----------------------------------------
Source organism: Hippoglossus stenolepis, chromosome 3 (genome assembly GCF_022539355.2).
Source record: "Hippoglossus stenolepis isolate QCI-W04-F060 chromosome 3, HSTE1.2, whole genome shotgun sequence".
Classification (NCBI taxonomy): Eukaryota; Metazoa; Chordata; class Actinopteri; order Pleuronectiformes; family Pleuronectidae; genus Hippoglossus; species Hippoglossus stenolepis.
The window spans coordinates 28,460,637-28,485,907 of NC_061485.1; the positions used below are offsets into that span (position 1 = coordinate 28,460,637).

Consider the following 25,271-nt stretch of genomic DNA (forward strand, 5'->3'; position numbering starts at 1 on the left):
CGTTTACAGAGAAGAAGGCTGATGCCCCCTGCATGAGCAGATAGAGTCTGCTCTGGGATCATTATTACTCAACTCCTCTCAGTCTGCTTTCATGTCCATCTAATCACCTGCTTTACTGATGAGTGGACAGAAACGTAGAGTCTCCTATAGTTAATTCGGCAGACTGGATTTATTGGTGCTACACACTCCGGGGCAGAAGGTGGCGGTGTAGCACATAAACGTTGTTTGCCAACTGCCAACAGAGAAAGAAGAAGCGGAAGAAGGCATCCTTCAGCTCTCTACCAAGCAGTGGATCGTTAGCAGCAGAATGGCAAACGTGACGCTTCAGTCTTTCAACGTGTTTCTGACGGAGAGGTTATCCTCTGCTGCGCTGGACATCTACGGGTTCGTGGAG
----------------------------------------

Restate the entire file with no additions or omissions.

Source organism: Hippoglossus stenolepis, chromosome 3 (genome assembly GCF_022539355.2).
Source record: "Hippoglossus stenolepis isolate QCI-W04-F060 chromosome 3, HSTE1.2, whole genome shotgun sequence".
Classification (NCBI taxonomy): Eukaryota; Metazoa; Chordata; class Actinopteri; order Pleuronectiformes; family Pleuronectidae; genus Hippoglossus; species Hippoglossus stenolepis.
The window spans coordinates 28,460,637-28,485,907 of NC_061485.1; the positions used below are offsets into that span (position 1 = coordinate 28,460,637).

Consider the following 25,271-nt stretch of genomic DNA (forward strand, 5'->3'; position numbering starts at 1 on the left):
CGTTTACAGAGAAGAAGGCTGATGCCCCCTGCATGAGCAGATAGAGTCTGCTCTGGGATCATTATTACTCAACTCCTCTCAGTCTGCTTTCATGTCCATCTAATCACCTGCTTTACTGATGAGTGGACAGAAACGTAGAGTCTCCTATAGTTAATTCGGCAGACTGGATTTATTGGTGCTACACACTCCGGGGCAGAAGGTGGCGGTGTAGCACATAAACGTTGTTTGCCAACTGCCAACAGAGAAAGAAGAAGCGGAAGAAGGCATCCTTCAGCTCTCTACCAAGCAGTGGATCGTTAGCAGCAGAATGGCAAACGTGACGCTTCAGTCTTTCAACGTGTTTCTGACGGAGAGGTTATCCTCTGCTGCGCTGGACATCTACGGGTTCGTGGAG